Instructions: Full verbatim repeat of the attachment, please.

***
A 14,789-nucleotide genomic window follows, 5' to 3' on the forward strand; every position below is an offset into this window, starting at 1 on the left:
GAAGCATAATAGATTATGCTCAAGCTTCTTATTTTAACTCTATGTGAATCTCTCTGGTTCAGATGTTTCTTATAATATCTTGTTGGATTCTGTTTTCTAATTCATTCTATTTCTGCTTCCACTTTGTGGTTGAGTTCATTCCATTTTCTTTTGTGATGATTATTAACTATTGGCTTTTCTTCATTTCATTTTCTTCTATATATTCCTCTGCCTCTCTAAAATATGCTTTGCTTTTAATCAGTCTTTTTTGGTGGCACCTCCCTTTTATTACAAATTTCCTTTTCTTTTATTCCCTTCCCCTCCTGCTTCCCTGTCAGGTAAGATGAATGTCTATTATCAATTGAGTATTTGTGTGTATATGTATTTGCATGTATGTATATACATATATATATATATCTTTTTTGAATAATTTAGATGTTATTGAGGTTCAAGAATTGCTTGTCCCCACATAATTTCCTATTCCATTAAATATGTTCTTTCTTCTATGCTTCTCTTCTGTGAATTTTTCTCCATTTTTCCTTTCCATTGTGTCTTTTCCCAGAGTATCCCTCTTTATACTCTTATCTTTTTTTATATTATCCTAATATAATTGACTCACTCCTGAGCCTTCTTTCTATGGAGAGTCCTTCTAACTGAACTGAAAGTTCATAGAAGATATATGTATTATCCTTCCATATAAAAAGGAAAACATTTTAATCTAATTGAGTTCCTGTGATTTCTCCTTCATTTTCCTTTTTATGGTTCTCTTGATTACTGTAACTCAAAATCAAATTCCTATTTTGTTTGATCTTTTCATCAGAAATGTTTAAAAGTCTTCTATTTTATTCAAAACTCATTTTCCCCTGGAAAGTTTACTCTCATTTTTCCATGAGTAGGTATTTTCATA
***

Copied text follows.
A 14,789-nucleotide genomic window follows, 5' to 3' on the forward strand; every position below is an offset into this window, starting at 1 on the left:
GAAGCATAATAGATTATGCTCAAGCTTCTTATTTTAACTCTATGTGAATCTCTCTGGTTCAGATGTTTCTTATAATATCTTGTTGGATTCTGTTTTCTAATTCATTCTATTTCTGCTTCCACTTTGTGGTTGAGTTCATTCCATTTTCTTTTGTGATGATTATTAACTATTGGCTTTTCTTCATTTCATTTTCTTCTATATATTCCTCTGCCTCTCTAAAATATGCTTTGCTTTTAATCAGTCTTTTTTGGTGGCACCTCCCTTTTATTACAAATTTCCTTTTCTTTTATTCCCTTCCCCTCCTGCTTCCCTGTCAGGTAAGATGAATGTCTATTATCAATTGAGTATTTGTGTGTATATGTATTTGCATGTATGTATATACATATATATATATATCTTTTTTGAATAATTTAGATGTTATTGAGGTTCAAGAATTGCTTGTCCCCACATAATTTCCTATTCCATTAAATATGTTCTTTCTTCTATGCTTCTCTTCTGTGAATTTTTCTCCATTTTTCCTTTCCATTGTGTCTTTTCCCAGAGTATCCCTCTTTATACTCTTATCTTTTTTTATATTATCCTAATATAATTGACTCACTCCTGAGCCTTCTTTCTATGGAGAGTCCTTCTAACTGAACTGAAAGTTCATAGAAGATATATGTATTATCCTTCCATATAAAAAGGAAAACATTTTAATCTAATTGAGTTCCTGTGATTTCTCCTTCATTTTCCTTTTTATGGTTCTCTTGATTACTGTAACTCAAAATCAAATTCCTATTTTGTTTGATCTTTTCATCAGAAATGTTTAAAAGTCTTCTATTTTATTCAAAACTCATTTTCCCCTGGAAAGTTTACTCTCATTTTTCCATGAGTAGGTATTTTCATA